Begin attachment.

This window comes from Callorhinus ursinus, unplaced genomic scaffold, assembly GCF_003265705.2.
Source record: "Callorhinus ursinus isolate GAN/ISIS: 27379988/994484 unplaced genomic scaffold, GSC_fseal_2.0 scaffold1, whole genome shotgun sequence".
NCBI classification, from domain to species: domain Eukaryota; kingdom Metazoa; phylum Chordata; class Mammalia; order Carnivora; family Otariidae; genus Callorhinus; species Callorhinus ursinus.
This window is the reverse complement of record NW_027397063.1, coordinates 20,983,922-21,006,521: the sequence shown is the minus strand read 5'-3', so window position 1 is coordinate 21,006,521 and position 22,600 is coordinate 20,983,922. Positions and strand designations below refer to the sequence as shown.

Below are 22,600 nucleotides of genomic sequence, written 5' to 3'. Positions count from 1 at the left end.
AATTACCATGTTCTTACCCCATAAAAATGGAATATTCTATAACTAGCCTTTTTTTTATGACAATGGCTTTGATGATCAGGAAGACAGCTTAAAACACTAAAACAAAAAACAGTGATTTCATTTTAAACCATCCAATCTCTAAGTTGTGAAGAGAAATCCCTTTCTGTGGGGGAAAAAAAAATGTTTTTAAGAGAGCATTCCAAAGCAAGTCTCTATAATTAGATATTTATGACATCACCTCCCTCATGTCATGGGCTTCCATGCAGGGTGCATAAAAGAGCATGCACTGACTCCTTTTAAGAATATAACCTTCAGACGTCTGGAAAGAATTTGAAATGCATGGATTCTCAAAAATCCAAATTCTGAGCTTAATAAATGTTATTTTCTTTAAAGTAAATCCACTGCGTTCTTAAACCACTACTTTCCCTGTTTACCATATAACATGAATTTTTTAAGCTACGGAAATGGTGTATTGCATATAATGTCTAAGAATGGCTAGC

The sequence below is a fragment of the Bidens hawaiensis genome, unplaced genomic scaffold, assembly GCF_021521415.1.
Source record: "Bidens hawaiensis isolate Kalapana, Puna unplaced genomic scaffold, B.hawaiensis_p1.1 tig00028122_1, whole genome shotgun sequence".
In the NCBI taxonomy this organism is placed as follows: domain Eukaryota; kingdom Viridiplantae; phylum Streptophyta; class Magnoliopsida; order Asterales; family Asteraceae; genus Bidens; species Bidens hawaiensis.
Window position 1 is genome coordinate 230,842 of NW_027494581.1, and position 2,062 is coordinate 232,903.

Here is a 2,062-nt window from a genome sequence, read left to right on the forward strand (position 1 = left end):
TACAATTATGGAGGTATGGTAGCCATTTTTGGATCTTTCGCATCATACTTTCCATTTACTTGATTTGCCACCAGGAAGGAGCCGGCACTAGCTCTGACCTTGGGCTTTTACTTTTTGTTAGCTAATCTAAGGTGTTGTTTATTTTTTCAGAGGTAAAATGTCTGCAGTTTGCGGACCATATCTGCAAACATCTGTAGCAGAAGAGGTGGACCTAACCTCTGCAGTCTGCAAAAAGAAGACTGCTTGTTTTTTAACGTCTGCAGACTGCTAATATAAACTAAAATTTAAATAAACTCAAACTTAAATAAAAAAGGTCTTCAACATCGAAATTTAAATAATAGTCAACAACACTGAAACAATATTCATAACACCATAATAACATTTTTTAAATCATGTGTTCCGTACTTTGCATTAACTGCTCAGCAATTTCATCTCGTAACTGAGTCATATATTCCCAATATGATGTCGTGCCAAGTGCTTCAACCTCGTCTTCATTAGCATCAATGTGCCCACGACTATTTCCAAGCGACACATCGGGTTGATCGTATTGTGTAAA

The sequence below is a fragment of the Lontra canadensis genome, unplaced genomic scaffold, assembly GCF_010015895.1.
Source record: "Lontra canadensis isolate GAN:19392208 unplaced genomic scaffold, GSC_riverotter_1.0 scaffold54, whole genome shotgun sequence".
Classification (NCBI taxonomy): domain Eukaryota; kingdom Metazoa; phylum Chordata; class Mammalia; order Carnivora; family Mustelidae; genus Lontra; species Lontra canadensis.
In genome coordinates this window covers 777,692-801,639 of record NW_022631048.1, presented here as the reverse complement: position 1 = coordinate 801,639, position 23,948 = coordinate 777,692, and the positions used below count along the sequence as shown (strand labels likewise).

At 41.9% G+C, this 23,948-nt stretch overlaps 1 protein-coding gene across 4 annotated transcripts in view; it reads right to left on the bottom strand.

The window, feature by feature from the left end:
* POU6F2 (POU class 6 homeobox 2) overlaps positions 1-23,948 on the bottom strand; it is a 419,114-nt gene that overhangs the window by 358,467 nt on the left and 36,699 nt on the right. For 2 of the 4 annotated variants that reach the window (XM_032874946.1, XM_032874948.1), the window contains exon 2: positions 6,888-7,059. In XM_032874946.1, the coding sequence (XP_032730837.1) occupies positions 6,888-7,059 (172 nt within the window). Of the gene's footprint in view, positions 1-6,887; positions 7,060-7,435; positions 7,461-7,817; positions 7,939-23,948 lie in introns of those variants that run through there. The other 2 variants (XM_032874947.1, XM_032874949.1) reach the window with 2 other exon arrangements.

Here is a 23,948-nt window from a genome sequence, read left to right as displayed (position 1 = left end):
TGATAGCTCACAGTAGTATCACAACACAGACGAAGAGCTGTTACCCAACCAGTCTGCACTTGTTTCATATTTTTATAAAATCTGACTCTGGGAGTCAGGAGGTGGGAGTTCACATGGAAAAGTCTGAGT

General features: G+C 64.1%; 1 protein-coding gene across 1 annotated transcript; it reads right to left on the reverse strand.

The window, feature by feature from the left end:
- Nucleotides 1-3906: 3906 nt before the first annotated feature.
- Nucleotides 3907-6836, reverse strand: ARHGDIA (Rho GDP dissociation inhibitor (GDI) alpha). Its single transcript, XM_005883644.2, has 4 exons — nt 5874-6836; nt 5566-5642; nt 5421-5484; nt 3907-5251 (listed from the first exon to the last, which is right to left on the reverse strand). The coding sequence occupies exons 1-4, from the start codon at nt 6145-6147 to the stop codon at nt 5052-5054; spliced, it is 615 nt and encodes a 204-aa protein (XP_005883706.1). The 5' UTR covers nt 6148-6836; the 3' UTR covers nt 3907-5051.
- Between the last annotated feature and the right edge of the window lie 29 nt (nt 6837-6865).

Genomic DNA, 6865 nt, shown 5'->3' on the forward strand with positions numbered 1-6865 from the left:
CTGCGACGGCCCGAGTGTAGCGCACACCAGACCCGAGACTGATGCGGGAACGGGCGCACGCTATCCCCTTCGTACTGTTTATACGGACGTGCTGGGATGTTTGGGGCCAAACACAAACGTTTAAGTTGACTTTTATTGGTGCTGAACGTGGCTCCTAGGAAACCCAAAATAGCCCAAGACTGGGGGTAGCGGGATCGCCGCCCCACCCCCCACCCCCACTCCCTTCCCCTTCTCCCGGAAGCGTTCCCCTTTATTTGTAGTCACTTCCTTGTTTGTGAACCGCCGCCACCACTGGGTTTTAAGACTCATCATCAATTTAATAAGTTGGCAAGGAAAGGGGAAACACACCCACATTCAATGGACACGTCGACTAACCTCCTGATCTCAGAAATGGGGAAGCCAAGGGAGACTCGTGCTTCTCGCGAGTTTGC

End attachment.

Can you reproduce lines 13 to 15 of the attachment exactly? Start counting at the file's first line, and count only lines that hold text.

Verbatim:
The sequence below is a fragment of the Lontra canadensis genome, unplaced genomic scaffold, assembly GCF_010015895.1.
Source record: "Lontra canadensis isolate GAN:19392208 unplaced genomic scaffold, GSC_riverotter_1.0 scaffold54, whole genome shotgun sequence".
Classification (NCBI taxonomy): domain Eukaryota; kingdom Metazoa; phylum Chordata; class Mammalia; order Carnivora; family Mustelidae; genus Lontra; species Lontra canadensis.